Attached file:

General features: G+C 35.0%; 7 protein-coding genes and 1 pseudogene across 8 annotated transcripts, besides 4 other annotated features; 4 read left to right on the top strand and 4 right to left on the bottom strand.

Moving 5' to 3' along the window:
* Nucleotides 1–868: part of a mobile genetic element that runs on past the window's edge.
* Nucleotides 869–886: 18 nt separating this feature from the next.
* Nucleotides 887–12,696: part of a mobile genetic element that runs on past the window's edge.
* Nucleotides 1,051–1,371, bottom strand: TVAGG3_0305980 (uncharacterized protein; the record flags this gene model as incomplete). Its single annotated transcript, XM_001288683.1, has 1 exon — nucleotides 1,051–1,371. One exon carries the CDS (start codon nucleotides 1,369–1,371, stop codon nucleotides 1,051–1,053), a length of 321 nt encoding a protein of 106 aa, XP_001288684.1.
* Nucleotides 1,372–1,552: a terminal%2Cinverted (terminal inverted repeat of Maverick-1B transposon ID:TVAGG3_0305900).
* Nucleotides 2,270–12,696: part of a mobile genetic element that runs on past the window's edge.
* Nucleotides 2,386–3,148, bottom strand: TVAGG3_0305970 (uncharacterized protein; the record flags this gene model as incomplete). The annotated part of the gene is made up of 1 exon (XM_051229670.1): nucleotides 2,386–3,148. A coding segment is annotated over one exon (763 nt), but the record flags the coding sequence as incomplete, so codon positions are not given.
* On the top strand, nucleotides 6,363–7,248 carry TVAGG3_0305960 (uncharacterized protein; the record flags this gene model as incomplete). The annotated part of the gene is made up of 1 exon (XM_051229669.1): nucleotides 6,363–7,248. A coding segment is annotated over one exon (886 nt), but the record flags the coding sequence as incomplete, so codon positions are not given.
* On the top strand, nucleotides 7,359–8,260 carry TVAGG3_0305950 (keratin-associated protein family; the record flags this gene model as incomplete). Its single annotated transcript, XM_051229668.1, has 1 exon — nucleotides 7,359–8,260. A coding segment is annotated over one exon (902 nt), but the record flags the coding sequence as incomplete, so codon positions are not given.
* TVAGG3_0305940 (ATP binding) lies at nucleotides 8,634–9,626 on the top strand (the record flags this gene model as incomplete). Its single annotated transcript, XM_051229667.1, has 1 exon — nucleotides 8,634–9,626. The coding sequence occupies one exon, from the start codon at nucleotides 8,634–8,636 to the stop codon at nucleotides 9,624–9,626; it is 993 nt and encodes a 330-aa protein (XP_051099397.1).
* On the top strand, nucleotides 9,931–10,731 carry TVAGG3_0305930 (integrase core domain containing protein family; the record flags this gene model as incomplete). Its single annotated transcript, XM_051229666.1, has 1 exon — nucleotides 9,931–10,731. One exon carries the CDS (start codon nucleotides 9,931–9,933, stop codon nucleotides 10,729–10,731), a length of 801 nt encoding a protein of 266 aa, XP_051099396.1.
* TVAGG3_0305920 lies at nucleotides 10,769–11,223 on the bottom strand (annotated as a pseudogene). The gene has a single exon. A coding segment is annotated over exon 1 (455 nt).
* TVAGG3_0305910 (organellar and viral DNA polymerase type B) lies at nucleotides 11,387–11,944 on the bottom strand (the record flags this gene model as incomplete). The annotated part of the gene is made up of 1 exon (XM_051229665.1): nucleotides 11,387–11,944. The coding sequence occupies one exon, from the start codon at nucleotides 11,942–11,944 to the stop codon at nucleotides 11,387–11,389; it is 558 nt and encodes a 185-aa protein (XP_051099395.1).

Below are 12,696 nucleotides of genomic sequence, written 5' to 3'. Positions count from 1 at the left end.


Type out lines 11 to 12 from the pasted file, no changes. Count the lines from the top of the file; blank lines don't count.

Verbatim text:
* On the top strand, nucleotides 7,359–8,260 carry TVAGG3_0305950 (keratin-associated protein family; the record flags this gene model as incomplete). Its single annotated transcript, XM_051229668.1, has 1 exon — nucleotides 7,359–8,260. A coding segment is annotated over one exon (902 nt), but the record flags the coding sequence as incomplete, so codon positions are not given.
* TVAGG3_0305940 (ATP binding) lies at nucleotides 8,634–9,626 on the top strand (the record flags this gene model as incomplete). Its single annotated transcript, XM_051229667.1, has 1 exon — nucleotides 8,634–9,626. The coding sequence occupies one exon, from the start codon at nucleotides 8,634–8,636 to the stop codon at nucleotides 9,624–9,626; it is 993 nt and encodes a 330-aa protein (XP_051099397.1).